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Parents’ knowledge, attitudes and beliefs regarding sun protection in children: a qualitative study

Overview of attention for article published in BMC Public Health, February 2018
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2 tweeters

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Title
Parents’ knowledge, attitudes and beliefs regarding sun protection in children: a qualitative study
Published in
BMC Public Health, February 2018
DOI 10.1186/s12889-018-5091-8
Pubmed ID
Authors

Zoe Littlewood, Sheila Greenfield

Abstract

Childhood is a critical period for sun protection, when the skin is particularly susceptible to the carcinogenic effects of ultraviolet radiation. Children are dependent upon parents to implement sun protective measures. Existing qualitative research exploring parents' attitudes and beliefs underpinning children's sun protection is from Australia, which has the highest melanoma incidence rates globally, and thus benefits from widespread sun protection awareness campaigns. Parents' sun protective behaviour may, therefore, differ between Australia and the UK. This study investigates the topic in a UK context, using qualitative methodology to gain detailed insights into a relatively under-researched area. The aim of the study was to explore parents' knowledge and understanding of sun protection in children, and factors that motivate and challenge them in this area. Finally, it aimed to determine if and how ethnicity and skin type influence these attitudes and beliefs. Twenty-two semi-structured individual interviews were carried out with parents of children aged 5 years or younger, recruited from local nurseries. Transcripts were analysed using thematic analysis. Four overarching themes emerged, each incorporating two to three sub-themes. 'Attitudes towards children's sun protection' refers to the fact that parents considered sun protection to be important for children, a finding which was consistent between different skin types. 'Sun protection practices' brings together several protective behaviours adopted in children and, to a lesser degree, in parents, and their associated disadvantages. 'Sun safety knowledge' refers to parents' awareness of the risks of sun exposure and the need for protection, and illustrates where gaps in knowledge exist, such as regarding the need for vitamin D, and the importance of vigilant sun protection even in the UK. Finally, 'motivating and facilitating factors' highlights motivations for sun protection in children, and factors that facilitate it in practice. This study found parents to be motivated and concerned about children's sun protection, irrespective of children's ethnicity, and aware of appropriate protective behaviours. It indicates key challenges which could be targeted in future campaigns in order to improve sun protection in children and reduce uncertainty and anxiety regarding sun safety amongst parents.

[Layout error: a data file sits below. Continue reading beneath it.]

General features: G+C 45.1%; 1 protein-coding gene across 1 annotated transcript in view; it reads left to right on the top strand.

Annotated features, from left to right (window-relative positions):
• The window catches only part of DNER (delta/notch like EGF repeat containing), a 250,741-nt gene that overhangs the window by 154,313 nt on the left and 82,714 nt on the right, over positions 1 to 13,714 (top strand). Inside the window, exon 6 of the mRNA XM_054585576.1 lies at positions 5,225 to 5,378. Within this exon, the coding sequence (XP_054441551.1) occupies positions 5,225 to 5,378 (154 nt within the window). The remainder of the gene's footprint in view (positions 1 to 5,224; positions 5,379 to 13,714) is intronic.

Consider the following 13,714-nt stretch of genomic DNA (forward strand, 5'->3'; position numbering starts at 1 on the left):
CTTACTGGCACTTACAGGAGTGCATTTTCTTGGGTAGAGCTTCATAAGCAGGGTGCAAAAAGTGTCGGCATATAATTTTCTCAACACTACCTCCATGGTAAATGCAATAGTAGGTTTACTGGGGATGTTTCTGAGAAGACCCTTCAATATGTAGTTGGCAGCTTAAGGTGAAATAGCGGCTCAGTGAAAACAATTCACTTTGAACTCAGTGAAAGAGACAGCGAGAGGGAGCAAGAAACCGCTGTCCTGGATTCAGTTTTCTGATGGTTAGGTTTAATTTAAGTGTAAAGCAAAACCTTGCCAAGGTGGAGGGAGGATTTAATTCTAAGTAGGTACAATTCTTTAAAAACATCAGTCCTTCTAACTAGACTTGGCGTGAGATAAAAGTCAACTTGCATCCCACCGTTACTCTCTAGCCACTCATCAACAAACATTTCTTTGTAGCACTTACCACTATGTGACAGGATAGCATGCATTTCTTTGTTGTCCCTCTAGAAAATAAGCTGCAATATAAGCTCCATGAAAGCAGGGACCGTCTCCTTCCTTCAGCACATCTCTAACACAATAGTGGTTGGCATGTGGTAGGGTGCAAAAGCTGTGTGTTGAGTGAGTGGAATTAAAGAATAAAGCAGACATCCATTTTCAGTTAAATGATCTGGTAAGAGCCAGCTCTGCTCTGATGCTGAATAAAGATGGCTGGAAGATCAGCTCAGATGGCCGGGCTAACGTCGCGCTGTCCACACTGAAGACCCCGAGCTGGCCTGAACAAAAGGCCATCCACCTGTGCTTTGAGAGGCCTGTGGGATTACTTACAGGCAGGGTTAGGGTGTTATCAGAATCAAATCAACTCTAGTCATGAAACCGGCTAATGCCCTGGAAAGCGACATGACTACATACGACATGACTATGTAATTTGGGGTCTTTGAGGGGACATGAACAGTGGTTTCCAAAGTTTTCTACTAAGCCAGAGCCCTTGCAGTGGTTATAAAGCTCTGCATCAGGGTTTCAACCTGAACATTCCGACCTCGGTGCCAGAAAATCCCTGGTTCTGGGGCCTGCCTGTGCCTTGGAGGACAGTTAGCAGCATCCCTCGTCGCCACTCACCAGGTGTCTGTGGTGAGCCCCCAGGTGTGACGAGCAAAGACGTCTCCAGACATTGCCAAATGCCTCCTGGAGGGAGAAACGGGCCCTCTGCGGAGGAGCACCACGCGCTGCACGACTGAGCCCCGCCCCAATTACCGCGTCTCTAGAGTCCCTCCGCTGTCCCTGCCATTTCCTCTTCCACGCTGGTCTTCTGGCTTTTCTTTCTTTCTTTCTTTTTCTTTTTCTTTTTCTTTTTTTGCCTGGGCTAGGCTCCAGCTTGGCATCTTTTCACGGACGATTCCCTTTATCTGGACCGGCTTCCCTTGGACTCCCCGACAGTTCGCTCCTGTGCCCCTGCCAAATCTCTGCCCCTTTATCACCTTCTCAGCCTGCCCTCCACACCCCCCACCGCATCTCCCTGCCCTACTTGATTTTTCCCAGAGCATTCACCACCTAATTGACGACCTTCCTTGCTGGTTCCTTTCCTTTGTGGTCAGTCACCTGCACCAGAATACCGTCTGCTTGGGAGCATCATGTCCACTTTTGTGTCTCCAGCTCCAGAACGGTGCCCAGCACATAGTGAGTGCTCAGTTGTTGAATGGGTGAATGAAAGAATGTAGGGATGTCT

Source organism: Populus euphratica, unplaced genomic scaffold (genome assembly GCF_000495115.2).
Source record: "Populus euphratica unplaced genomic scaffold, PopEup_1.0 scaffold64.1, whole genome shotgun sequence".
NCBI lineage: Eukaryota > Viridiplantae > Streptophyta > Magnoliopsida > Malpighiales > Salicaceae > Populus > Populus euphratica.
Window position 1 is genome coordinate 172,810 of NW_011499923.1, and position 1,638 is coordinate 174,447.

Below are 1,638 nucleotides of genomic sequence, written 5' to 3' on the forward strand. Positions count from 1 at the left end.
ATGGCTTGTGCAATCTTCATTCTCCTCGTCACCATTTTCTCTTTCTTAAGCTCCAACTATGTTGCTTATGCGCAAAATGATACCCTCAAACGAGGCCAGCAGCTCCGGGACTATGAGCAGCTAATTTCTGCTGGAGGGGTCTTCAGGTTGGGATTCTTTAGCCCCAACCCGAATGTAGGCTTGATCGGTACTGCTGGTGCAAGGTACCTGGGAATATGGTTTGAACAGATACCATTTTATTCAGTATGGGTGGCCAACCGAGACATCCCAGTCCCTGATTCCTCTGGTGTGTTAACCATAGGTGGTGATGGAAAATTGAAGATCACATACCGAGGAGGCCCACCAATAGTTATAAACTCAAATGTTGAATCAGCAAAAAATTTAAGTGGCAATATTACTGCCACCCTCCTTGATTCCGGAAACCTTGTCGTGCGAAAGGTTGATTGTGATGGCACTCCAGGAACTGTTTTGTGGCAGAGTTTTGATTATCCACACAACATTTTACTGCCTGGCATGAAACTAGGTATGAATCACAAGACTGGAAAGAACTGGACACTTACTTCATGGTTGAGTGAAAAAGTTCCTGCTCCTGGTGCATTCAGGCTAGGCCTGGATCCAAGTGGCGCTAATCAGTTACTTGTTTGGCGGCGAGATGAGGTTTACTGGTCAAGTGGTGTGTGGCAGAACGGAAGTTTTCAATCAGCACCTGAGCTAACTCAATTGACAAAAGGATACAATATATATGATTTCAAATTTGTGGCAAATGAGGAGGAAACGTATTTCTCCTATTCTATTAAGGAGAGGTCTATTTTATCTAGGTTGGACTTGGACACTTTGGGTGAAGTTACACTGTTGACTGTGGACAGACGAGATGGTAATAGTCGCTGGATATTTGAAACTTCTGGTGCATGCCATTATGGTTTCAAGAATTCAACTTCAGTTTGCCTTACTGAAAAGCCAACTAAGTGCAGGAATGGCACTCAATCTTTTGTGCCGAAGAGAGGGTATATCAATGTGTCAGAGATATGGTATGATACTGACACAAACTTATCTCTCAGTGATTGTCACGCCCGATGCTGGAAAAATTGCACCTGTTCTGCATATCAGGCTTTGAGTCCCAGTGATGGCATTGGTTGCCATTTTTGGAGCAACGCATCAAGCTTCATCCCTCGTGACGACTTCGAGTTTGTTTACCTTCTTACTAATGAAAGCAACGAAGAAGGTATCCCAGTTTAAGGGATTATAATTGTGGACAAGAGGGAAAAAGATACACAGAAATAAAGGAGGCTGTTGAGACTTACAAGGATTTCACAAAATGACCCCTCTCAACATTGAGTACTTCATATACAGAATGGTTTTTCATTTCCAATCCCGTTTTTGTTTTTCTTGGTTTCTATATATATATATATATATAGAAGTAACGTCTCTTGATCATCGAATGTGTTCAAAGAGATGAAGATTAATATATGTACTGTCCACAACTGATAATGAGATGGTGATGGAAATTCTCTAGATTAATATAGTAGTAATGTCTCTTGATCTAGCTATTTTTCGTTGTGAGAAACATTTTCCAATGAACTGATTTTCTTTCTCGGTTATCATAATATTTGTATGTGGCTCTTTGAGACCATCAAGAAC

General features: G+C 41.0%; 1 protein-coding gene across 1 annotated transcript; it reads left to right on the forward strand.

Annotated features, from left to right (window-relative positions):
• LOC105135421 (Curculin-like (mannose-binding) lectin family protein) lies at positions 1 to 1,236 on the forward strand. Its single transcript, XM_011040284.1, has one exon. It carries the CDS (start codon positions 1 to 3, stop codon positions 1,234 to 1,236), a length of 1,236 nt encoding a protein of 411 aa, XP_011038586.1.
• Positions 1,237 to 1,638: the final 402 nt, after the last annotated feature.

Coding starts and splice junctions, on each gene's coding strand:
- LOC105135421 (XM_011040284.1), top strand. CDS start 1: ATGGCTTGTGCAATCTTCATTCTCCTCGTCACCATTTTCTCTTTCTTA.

Twitter Demographics

The data shown below were collected from the profiles of 2 tweeters who shared this research output. Click here to find out more about how the information was compiled.

Mendeley readers

The data shown below were compiled from readership statistics for 104 Mendeley readers of this research output. Click here to see the associated Mendeley record.

Geographical breakdown

Country Count As %
Unknown 104 100%

Demographic breakdown

Readers by professional status Count As %
Student > Bachelor 16 15%
Student > Master 15 14%
Researcher 11 11%
Student > Doctoral Student 9 9%
Student > Ph. D. Student 9 9%
Other 18 17%
Unknown 26 25%
Readers by discipline Count As %
Medicine and Dentistry 33 32%
Nursing and Health Professions 13 13%
Social Sciences 12 12%
Psychology 6 6%
Pharmacology, Toxicology and Pharmaceutical Science 4 4%
Other 12 12%
Unknown 24 23%

Attention Score in Context

This research output has an Altmetric Attention Score of 1. This is our high-level measure of the quality and quantity of online attention that it has received. This Attention Score, as well as the ranking and number of research outputs shown below, was calculated when the research output was last mentioned on 07 February 2020.
All research outputs
#12,844,220
of 16,810,341 outputs
Outputs from BMC Public Health
#9,547
of 11,471 outputs
Outputs of similar age
#196,860
of 283,742 outputs
Outputs of similar age from BMC Public Health
#1
of 1 outputs
Altmetric has tracked 16,810,341 research outputs across all sources so far. This one is in the 20th percentile – i.e., 20% of other outputs scored the same or lower than it.
So far Altmetric has tracked 11,471 research outputs from this source. They typically receive a lot more attention than average, with a mean Attention Score of 12.3. This one is in the 13th percentile – i.e., 13% of its peers scored the same or lower than it.
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